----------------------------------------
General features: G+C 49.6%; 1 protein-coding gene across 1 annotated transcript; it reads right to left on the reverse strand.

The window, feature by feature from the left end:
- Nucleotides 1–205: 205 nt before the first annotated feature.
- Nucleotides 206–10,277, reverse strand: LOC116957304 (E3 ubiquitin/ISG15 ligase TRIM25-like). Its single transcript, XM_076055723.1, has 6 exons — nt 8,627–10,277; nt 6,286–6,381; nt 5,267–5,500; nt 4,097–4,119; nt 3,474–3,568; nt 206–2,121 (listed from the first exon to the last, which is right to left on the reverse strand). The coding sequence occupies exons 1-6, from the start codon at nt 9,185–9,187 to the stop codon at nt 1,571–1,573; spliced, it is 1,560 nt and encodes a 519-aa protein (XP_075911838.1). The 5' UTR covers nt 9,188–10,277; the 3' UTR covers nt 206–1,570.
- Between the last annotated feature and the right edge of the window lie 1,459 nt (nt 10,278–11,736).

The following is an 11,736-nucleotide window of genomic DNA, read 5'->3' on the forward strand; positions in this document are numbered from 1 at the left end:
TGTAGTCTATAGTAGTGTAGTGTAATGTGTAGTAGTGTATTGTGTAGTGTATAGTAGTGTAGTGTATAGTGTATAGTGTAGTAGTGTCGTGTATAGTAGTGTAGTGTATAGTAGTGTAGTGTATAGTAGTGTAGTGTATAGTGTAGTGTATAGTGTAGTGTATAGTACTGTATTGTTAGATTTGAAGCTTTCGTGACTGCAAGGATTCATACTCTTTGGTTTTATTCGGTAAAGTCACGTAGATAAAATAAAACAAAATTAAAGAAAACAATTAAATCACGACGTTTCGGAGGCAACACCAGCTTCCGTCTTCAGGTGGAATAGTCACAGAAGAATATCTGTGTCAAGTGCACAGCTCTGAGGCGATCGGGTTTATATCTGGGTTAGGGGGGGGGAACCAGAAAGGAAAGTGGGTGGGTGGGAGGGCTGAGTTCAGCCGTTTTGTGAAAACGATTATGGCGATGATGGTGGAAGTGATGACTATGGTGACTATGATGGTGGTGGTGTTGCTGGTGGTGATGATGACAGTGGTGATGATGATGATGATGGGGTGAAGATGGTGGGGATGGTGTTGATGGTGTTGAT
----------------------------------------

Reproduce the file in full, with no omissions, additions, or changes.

General features: G+C 49.6%; 1 protein-coding gene across 1 annotated transcript; it reads right to left on the reverse strand.

The window, feature by feature from the left end:
- Nucleotides 1–205: 205 nt before the first annotated feature.
- Nucleotides 206–10,277, reverse strand: LOC116957304 (E3 ubiquitin/ISG15 ligase TRIM25-like). Its single transcript, XM_076055723.1, has 6 exons — nt 8,627–10,277; nt 6,286–6,381; nt 5,267–5,500; nt 4,097–4,119; nt 3,474–3,568; nt 206–2,121 (listed from the first exon to the last, which is right to left on the reverse strand). The coding sequence occupies exons 1-6, from the start codon at nt 9,185–9,187 to the stop codon at nt 1,571–1,573; spliced, it is 1,560 nt and encodes a 519-aa protein (XP_075911838.1). The 5' UTR covers nt 9,188–10,277; the 3' UTR covers nt 206–1,570.
- Between the last annotated feature and the right edge of the window lie 1,459 nt (nt 10,278–11,736).

The following is an 11,736-nucleotide window of genomic DNA, read 5'->3' on the forward strand; positions in this document are numbered from 1 at the left end:
TGTAGTCTATAGTAGTGTAGTGTAATGTGTAGTAGTGTATTGTGTAGTGTATAGTAGTGTAGTGTATAGTGTATAGTGTAGTAGTGTCGTGTATAGTAGTGTAGTGTATAGTAGTGTAGTGTATAGTAGTGTAGTGTATAGTGTAGTGTATAGTGTAGTGTATAGTACTGTATTGTTAGATTTGAAGCTTTCGTGACTGCAAGGATTCATACTCTTTGGTTTTATTCGGTAAAGTCACGTAGATAAAATAAAACAAAATTAAAGAAAACAATTAAATCACGACGTTTCGGAGGCAACACCAGCTTCCGTCTTCAGGTGGAATAGTCACAGAAGAATATCTGTGTCAAGTGCACAGCTCTGAGGCGATCGGGTTTATATCTGGGTTAGGGGGGGGGAACCAGAAAGGAAAGTGGGTGGGTGGGAGGGCTGAGTTCAGCCGTTTTGTGAAAACGATTATGGCGATGATGGTGGAAGTGATGACTATGGTGACTATGATGGTGGTGGTGTTGCTGGTGGTGATGATGACAGTGGTGATGATGATGATGATGGGGTGAAGATGGTGGGGATGGTGTTGATGGTGTTGAT